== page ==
Amends: Adrienne Rich. Think Think Inc’s unseen poetry analysis (IB, A Level, iGCSE, CIE)

Hi, today we’re going to take a look at
Adrienne Rich’s poem Amen’d from the Cambridge IGCSE anthology. If you’re
using this video to prepare for an unseen exam then click on the link to
the poem in the description box below, annotate it, write your thesis statement
and introduction and come back and compare it with the one that I’ve
written at the end of the video. On nights like this, what could be better
than to gaze at the beauty of the night sky…
Well, actually, according to Adrienne Rich one or two things. She likes to see a
cold night with the light of the moon that is just so. That’s pretty good. She
also wants something else. A tree or two, but not just any tree, an apple tree. And
the light of a star or two exploding from the bark of the apple tree: Poof
Poof. For Adrienne Rich there’s something unique about the quality of this setting
that makes it perfect for Amends. So whilst you work out what these literary
symbols stand for: the moonlight, the apple tree, I’ll sit here and feel the
love of the universe. Just there well maybe just there. That’s as close as I am
going to get for today and with that I’m ready to annotate. So, let’s start. Here’s
Blake’s Temptation and Fall of Eve. See the glow of that tree!. When Adam and Eve
eat the Apple in the Garden of Eden it brings on self-awareness.And with
self-awareness comes the knowledge of our own vulnerability. And with the
knowledge of our own vulnerability comes the knowledge of vulnerability of others.
And with that comes the capacity to do them harm or good. Hence the Tree of
Knowledge of Good and Evil. Rich’s apple tree however is associated with
making amends. It represents a healing of some of the destruction mankind has
wreaked on the planet and themselves after the initial encounter with the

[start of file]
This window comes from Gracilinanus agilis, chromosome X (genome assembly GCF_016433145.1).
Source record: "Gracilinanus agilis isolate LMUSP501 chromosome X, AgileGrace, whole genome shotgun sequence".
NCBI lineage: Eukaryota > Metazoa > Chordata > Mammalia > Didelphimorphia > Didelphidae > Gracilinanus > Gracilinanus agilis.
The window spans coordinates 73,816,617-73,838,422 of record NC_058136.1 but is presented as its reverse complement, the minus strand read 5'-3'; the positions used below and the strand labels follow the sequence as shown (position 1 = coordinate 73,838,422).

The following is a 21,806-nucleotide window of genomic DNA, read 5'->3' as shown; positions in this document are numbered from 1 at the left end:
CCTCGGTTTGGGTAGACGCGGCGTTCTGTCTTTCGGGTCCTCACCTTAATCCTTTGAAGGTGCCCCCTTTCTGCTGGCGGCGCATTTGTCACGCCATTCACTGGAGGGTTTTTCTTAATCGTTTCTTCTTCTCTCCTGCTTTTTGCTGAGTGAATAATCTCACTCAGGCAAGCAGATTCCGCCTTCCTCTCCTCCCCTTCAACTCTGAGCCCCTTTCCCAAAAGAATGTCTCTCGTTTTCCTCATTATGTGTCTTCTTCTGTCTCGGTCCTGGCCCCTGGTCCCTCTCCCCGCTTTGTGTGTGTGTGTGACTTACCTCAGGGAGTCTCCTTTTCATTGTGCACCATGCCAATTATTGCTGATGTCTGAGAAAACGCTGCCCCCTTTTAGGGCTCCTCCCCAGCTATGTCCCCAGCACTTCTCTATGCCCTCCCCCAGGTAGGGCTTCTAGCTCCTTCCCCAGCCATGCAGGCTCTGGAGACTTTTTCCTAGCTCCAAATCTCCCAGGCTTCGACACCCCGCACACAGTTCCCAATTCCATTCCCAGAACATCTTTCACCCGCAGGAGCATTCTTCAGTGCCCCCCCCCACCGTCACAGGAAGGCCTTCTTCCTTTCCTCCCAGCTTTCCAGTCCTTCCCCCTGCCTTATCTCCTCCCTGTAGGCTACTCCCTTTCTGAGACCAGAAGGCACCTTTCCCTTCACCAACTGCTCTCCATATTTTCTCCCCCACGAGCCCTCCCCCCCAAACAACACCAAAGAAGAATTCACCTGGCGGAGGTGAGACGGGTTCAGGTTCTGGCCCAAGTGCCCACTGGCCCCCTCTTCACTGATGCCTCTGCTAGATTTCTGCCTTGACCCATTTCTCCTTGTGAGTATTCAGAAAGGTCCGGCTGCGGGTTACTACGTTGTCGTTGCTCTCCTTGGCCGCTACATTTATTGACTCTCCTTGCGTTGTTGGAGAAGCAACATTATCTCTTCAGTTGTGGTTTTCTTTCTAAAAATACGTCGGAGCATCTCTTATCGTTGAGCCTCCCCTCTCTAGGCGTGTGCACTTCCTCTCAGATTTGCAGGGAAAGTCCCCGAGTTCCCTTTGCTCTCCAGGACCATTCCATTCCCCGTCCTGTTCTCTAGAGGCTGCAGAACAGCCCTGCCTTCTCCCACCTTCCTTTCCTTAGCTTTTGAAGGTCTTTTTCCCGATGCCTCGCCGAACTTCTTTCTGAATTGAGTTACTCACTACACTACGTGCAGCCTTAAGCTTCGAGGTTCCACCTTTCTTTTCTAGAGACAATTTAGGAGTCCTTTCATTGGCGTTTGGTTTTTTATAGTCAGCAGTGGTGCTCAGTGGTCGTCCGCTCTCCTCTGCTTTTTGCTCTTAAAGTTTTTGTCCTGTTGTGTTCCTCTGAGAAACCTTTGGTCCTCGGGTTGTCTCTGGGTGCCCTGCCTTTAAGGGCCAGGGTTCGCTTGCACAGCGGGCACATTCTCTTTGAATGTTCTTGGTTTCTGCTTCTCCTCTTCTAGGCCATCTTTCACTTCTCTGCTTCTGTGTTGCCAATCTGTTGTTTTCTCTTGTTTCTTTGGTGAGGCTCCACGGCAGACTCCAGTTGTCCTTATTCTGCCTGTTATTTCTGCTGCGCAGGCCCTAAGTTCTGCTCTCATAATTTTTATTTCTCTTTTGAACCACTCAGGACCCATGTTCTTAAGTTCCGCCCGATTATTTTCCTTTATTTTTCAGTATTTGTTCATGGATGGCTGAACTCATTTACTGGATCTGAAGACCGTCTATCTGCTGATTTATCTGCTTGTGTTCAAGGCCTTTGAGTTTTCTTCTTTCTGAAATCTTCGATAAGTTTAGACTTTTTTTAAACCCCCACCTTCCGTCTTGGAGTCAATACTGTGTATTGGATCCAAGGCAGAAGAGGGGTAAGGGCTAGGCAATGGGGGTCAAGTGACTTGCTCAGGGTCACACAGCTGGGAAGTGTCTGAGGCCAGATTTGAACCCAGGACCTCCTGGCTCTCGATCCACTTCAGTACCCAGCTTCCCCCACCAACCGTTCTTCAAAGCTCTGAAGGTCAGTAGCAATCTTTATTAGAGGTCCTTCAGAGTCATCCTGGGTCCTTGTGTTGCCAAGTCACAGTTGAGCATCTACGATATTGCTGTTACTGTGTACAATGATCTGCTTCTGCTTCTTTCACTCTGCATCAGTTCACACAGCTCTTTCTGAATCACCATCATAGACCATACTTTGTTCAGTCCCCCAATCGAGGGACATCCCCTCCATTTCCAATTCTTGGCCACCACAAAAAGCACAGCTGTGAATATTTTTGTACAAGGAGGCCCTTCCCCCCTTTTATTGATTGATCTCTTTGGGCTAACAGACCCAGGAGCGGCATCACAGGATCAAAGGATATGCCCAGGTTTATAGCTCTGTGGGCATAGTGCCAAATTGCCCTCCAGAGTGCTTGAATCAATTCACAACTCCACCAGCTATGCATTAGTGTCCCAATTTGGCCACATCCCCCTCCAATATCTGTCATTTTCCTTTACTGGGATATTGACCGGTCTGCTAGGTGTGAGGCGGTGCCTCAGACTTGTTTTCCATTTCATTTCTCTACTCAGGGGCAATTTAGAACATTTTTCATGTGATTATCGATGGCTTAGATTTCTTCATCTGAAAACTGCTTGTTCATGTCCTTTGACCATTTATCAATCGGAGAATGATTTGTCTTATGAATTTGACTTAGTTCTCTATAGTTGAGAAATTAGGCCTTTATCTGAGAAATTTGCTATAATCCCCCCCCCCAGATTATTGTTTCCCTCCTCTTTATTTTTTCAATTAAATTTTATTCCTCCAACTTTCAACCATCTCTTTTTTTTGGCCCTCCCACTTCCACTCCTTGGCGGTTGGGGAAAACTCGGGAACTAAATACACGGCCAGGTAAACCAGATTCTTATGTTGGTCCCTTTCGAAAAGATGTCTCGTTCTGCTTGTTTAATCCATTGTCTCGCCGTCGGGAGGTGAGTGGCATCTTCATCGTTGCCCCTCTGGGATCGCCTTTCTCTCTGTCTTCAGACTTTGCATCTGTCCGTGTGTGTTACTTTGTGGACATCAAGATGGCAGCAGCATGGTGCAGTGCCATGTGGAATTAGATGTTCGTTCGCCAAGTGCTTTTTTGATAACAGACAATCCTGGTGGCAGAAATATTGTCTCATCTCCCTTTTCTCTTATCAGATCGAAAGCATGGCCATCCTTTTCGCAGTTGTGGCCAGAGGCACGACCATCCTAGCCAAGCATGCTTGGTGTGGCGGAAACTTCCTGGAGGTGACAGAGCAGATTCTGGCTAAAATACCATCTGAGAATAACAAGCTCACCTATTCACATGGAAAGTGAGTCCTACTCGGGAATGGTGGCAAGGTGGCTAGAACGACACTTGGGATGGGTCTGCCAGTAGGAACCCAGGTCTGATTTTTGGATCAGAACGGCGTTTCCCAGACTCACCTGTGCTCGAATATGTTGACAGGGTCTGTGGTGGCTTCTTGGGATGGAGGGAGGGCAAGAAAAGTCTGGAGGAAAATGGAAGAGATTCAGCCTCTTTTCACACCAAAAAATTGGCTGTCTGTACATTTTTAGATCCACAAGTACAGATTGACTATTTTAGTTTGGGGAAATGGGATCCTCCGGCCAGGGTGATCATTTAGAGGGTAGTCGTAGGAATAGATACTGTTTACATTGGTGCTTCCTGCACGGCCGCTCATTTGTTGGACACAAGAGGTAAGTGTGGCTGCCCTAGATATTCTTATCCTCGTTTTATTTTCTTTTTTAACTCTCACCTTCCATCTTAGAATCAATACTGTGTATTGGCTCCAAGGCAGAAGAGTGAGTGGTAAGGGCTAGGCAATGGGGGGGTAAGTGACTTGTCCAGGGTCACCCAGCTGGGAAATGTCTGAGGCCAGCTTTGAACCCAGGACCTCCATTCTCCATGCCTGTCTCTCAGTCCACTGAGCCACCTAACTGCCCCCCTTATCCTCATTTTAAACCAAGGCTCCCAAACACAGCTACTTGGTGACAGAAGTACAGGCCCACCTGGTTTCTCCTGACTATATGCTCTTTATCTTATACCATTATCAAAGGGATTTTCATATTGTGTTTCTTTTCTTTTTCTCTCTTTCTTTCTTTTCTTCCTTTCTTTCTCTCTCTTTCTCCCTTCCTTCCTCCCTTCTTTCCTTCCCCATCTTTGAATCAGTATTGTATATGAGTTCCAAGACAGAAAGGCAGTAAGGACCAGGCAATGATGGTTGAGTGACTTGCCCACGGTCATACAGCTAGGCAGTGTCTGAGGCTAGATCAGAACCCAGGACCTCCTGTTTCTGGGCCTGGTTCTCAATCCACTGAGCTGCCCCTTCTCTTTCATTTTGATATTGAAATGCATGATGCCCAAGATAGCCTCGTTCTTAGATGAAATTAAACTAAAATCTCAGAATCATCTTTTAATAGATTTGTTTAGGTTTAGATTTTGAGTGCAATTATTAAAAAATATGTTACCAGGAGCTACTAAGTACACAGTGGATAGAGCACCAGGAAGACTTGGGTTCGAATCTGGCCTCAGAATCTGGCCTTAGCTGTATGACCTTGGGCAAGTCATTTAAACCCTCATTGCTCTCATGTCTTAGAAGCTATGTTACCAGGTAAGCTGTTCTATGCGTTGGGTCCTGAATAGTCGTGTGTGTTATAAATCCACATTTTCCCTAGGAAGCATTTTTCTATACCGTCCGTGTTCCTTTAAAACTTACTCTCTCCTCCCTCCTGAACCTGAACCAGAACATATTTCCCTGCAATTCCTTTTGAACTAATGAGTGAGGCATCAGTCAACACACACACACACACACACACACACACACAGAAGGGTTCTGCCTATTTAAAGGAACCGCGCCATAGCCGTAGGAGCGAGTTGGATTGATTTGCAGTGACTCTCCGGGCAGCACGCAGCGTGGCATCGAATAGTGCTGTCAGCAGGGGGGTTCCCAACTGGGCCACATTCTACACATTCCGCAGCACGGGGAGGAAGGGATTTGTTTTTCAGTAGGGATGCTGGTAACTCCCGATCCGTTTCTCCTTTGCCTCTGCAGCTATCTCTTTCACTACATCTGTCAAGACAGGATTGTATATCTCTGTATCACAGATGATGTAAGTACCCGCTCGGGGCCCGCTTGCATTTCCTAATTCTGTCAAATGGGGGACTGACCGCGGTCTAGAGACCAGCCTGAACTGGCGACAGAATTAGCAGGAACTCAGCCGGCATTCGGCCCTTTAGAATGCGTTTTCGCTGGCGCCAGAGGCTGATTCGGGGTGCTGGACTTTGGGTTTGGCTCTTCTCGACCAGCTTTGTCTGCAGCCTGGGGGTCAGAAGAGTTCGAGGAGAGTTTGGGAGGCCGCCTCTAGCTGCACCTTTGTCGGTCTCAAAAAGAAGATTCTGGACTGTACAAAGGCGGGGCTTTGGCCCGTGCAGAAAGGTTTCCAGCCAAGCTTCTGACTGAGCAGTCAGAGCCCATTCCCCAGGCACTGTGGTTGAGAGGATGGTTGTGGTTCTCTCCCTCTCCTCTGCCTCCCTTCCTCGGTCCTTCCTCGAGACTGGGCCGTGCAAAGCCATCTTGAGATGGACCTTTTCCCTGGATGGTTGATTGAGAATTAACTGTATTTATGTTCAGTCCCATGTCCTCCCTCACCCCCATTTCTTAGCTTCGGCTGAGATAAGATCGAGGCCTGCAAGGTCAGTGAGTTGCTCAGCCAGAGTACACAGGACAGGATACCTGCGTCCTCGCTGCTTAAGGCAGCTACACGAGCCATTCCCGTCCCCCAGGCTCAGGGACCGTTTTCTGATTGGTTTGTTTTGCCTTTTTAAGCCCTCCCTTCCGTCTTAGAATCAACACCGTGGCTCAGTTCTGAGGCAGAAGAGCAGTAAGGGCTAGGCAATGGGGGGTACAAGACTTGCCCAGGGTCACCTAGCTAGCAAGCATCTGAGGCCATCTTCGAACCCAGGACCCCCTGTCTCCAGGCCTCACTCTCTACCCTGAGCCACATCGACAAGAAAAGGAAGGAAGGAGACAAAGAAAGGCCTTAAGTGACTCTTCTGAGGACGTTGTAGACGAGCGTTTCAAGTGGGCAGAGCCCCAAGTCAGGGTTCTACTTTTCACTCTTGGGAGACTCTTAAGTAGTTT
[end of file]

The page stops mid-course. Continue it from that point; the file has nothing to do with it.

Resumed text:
original apple tree. The second major symbol Rich refers to
in the opening verse is the moon or more precisely moonlight. Whereas
traditionally the Sun was represented by Apollo and is masculine – here he is
gallivanting across the Palace of Versailles being very very macho. Well
done Apollo! The moonlight with its changing phases and the ability to
reflect light was considered feminine. Here is Isis, the moon goddess to the
Egyptians. Nighttime is also considered a feminine literary symbol. It’s associated
with dreams, the subconscious and of course the moon. So Rich seems to be
proposing that feminine symbols, nighttime and moonlight can help redress
or make amends for the destruction created after our initial encounter with
the apple tree. Okay, so with that information let’s take a look at the
poem in detail. The title Amends means to compensate for a wrongdoing. Usually the
person who has committed the offense is the one to make amends but that’s not
necessarily the case in this poem. It begins with an incomplete sentence:
Nights like this. It has no verb and is followed by a colon and a gap. Rich is
introducing the scene. After the colon comes one long sentence that defines the
sort of night she is discussing. The apple bough of the opening line is
probably a reference to the apple tree in Eden but Rich alters it with a white
star then another exploding out of the bark. Light is usually associated with the
force for the good and the verb explode while it certainly makes it dramatic. On
nights like this, the apple tree explodes with light. It’s not certain where the
light is coming from. I assume it’s not a literal star
exploding from the bark. So it’s either reflecting the starlight
or the moonlight that’s referenced in the next line. After the second colon,
the speaker describes the journey of the moonlight. It begins at the foot of the
tree and ends in verse 4 on the eyelids of the tremulous sleepers. It is the
moonlight the speaker thinks that on nights like this attempts to make amends